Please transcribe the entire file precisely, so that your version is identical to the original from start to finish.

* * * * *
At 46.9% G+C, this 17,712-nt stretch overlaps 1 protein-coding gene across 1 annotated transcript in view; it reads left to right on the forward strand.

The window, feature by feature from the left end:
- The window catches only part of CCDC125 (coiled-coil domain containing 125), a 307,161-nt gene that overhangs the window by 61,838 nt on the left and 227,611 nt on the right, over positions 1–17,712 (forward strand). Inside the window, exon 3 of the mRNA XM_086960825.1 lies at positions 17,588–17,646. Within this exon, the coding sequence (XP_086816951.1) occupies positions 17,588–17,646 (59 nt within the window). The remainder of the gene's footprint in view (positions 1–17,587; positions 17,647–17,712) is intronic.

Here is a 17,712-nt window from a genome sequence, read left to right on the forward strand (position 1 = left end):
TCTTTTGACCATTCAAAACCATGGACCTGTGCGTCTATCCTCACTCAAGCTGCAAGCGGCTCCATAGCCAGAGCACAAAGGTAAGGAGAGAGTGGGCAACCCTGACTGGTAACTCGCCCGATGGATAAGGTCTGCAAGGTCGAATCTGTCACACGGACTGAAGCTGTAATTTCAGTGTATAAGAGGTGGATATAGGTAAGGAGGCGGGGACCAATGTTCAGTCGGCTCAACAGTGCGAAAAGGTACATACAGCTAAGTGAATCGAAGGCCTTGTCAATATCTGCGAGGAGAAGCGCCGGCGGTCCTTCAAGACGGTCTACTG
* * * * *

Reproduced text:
At 46.9% G+C, this 17,712-nt stretch overlaps 1 protein-coding gene across 1 annotated transcript in view; it reads left to right on the forward strand.

The window, feature by feature from the left end:
- The window catches only part of CCDC125 (coiled-coil domain containing 125), a 307,161-nt gene that overhangs the window by 61,838 nt on the left and 227,611 nt on the right, over positions 1–17,712 (forward strand). Inside the window, exon 3 of the mRNA XM_086960825.1 lies at positions 17,588–17,646. Within this exon, the coding sequence (XP_086816951.1) occupies positions 17,588–17,646 (59 nt within the window). The remainder of the gene's footprint in view (positions 1–17,587; positions 17,647–17,712) is intronic.

Here is a 17,712-nt window from a genome sequence, read left to right on the forward strand (position 1 = left end):
TCTTTTGACCATTCAAAACCATGGACCTGTGCGTCTATCCTCACTCAAGCTGCAAGCGGCTCCATAGCCAGAGCACAAAGGTAAGGAGAGAGTGGGCAACCCTGACTGGTAACTCGCCCGATGGATAAGGTCTGCAAGGTCGAATCTGTCACACGGACTGAAGCTGTAATTTCAGTGTATAAGAGGTGGATATAGGTAAGGAGGCGGGGACCAATGTTCAGTCGGCTCAACAGTGCGAAAAGGTACATACAGCTAAGTGAATCGAAGGCCTTGTCAATATCTGCGAGGAGAAGCGCCGGCGGTCCTTCAAGACGGTCTACTG